Publisher’s Position: KCEA Election Important for Future of Teachers

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By Steve Hunley

The Knox County Education Association will soon be having an election to determine who will lead the teachers organization for the next year.  The outcome may not be important to the average citizen, but it could hardly be more important to educators.

Tanya Coates is the incumbent and is seeking to win reelection; she is being challenged by Lauren Hopson, who has made a name for herself by being an outspoken advocate for children and teachers.  In fact, Ms. Hopson has raised numerous issues important to teachers, always in a polite way, of course, that should have been done by Ms. Coates.

Coates has chosen a low-key, administration-friendly conciliatory approach and has barely been noticed on most occasions.  Whatever influence the KCEA once wielded has largely melted away due to changes in state law.  Like an old and toothless tiger kept in a cage, teachers have been helpless as their rights have been whittled away systematically and they have been subjected to a data-driven agenda largely imposed upon them by Jim McIntyre. The data only seems to matter when it’s good. When it’s bad, he tries to find fault with the process.

For all his talk of cooperation and the myriad of “great conversations” McIntyre claims to have had with one and all including teachers, the superintendent’s record is one of little real accomplishment in this area. In fact, in many of his evaluations by board members, better communication was the top area listed that he needed to improve.

Backed faithfully by the News-Sentinel and the Chamber of Commerce crowd, McIntyre’s failings have been franticly whitewashed by his supporters, yet they have not quite managed to wipe away the less than appealing personal image of a superintendent who is anything but a team player.  McIntyre rules like a rank tyrant. With the recent elections, his majority on the Board was lost and then tottered to a bare majority of one.

The Sentinel recently praised McIntyre for being forthcoming in releasing statistics pertaining to the third grade reading program funded by the country through a recommendation from mayor Tim Burchett. However, the Sentinel neglected to mention that even they had chide him to provide the information the Mayor wanted to determine if the tax payer was getting a good return on their investment.

With the 2016 elections approaching, Doug “High Tax” Harris has repeatedly stated he will not seek reelection, which proves beyond a shadow of a doubt he’s smarter than he looks.  Tracy Sanger will have a record to run on and she has so far been another rubber stamp for McIntyre and that might prove to be a liability in her reelection campaign. Of course, it would surprise no one if Indya Kincannon returns to the country and convinces herself that her endlessly babbling voice was missed.  Karen Carson will likely face the most serious challenge of her long career and her own bullying personality should make her very vulnerable to opposition.  Mike McMillan seems like the only member of the Board who can be easily reelected, if he chooses to run.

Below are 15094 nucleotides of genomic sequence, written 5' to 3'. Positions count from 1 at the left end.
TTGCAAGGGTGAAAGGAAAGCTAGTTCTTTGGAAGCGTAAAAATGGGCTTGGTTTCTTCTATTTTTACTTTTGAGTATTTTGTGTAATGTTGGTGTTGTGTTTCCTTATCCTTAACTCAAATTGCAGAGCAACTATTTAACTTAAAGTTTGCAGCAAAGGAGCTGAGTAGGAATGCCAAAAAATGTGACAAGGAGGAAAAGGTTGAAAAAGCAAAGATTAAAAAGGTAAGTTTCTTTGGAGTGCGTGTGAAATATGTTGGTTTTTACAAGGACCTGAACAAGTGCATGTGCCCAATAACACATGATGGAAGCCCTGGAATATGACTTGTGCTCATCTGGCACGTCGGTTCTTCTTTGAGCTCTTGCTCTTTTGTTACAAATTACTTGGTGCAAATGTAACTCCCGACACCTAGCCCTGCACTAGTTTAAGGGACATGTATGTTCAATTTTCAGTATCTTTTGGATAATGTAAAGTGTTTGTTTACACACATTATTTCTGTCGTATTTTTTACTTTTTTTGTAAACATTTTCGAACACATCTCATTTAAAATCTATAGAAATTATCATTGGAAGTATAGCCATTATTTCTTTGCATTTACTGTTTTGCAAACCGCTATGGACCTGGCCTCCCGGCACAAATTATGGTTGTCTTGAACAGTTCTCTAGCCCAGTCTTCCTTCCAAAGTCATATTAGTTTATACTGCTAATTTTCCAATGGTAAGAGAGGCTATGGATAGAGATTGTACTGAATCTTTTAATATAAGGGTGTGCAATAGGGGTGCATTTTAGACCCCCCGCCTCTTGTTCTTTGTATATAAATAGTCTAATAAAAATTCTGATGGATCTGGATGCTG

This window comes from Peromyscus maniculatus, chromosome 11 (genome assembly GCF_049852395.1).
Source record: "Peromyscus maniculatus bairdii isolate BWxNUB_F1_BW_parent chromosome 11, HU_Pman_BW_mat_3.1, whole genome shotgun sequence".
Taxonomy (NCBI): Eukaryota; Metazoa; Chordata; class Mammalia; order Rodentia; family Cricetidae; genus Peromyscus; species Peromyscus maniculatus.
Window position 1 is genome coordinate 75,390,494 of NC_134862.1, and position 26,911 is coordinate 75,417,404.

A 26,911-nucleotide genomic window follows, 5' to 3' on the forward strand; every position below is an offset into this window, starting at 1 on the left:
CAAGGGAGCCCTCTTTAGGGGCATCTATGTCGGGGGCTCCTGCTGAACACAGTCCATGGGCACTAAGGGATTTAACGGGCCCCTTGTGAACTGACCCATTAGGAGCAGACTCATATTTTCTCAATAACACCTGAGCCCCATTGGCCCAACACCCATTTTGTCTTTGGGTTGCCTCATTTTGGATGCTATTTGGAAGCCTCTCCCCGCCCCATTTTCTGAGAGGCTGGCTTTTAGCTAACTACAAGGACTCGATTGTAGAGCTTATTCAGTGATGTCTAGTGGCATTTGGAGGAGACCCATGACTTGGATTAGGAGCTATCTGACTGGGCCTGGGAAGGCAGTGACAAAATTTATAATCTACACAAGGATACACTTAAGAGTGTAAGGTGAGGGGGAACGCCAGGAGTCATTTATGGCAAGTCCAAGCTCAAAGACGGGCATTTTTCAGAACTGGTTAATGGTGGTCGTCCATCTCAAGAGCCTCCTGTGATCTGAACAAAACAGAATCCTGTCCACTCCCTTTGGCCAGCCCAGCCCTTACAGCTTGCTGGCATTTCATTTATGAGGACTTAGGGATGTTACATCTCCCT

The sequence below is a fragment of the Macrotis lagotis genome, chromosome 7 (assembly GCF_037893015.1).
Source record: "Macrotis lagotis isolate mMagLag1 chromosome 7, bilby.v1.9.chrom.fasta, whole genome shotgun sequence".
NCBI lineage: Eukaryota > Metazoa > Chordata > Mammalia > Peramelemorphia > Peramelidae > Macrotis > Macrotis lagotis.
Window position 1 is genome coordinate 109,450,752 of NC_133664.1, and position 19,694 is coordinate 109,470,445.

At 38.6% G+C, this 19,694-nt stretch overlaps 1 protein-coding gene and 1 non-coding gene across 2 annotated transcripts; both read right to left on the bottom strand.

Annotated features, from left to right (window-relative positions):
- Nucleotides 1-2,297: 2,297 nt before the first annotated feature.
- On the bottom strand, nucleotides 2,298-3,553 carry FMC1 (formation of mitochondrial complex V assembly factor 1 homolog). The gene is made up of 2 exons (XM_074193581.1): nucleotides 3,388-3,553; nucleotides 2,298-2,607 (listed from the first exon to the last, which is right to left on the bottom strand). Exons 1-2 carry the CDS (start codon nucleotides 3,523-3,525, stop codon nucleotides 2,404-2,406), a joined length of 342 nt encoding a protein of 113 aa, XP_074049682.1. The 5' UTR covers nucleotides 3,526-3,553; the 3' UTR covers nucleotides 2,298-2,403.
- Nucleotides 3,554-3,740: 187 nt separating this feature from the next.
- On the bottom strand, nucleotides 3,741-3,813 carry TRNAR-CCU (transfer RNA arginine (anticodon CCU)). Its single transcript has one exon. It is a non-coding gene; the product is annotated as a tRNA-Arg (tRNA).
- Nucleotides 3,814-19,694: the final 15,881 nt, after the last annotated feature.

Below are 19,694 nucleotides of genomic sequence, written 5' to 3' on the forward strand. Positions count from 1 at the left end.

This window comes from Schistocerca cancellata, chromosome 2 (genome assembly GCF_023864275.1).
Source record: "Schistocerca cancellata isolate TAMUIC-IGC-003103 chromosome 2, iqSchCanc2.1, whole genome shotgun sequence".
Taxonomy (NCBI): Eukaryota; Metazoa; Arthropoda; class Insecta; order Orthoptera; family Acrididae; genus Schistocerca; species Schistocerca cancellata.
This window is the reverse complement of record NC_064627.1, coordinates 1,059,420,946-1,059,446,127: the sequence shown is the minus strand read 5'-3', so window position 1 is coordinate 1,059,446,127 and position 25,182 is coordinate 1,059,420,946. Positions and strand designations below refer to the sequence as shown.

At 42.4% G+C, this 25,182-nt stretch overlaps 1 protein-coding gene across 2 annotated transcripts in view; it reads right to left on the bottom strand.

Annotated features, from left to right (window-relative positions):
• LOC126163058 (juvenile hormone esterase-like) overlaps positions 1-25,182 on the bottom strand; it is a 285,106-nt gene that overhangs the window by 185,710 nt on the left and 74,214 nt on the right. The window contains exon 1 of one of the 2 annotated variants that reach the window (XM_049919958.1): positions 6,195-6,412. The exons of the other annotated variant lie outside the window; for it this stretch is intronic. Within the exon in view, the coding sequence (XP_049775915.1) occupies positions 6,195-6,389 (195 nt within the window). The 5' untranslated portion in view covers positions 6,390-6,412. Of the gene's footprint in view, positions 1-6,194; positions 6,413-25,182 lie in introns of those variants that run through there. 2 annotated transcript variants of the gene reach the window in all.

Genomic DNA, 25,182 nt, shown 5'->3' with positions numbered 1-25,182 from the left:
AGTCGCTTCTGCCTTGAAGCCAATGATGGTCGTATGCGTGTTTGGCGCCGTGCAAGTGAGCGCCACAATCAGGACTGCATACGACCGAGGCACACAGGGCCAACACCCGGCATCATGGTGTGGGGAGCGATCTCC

The KCEA election is every bit as important as the coming Board of Education races.  Teachers have seen their rights melted down like scrap iron because they’ve not been proactive in many instances.  All too often viewed by the public as a vocal and greedy union, teachers had better wake up and realize the face they as choose is every bit as important as the voice heard by the public.

Compared to the go along and get along Ms. Coates, Lauren Hopson is poised, eloquent and effective.  She is also fearless, a quality teachers need right now like flowers need the rain.  Hopson has been carrying, oftentimes without any help from her fellow educators, much of the load of the past couple of years.

If teachers think elected officials and the public are going to rise up to protect and defend them, they are sadly mistaken.  If they are content with their current lot, they would do well to retain Ms. Coates.  If they want to shake things up and have a tireless and forceful advocate, they would be wise to elect Lauren Hopson.

For educators, the choice is between one who has never really challenged the dictatorial McIntyre and one who has questioned the superintendent to the point of distraction.

We will see if teachers want to remain relevant to the process.  Sitting on one’s hands and hoping for the best will not accomplish anything for teachers.

 

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